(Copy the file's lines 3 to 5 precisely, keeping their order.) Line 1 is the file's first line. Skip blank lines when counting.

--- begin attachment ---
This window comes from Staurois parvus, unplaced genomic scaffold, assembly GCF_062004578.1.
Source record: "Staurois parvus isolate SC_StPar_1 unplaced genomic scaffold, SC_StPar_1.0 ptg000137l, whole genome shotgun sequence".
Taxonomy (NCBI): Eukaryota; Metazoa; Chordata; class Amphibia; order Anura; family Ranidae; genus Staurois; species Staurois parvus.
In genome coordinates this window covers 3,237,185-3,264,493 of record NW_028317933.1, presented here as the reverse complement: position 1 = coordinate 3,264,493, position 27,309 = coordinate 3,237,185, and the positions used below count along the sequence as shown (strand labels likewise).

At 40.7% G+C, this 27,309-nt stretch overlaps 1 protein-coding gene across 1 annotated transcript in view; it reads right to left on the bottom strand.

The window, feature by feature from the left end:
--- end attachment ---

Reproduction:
Taxonomy (NCBI): Eukaryota; Metazoa; Chordata; class Amphibia; order Anura; family Ranidae; genus Staurois; species Staurois parvus.
In genome coordinates this window covers 3,237,185-3,264,493 of record NW_028317933.1, presented here as the reverse complement: position 1 = coordinate 3,264,493, position 27,309 = coordinate 3,237,185, and the positions used below count along the sequence as shown (strand labels likewise).

At 40.7% G+C, this 27,309-nt stretch overlaps 1 protein-coding gene across 1 annotated transcript in view; it reads right to left on the bottom strand.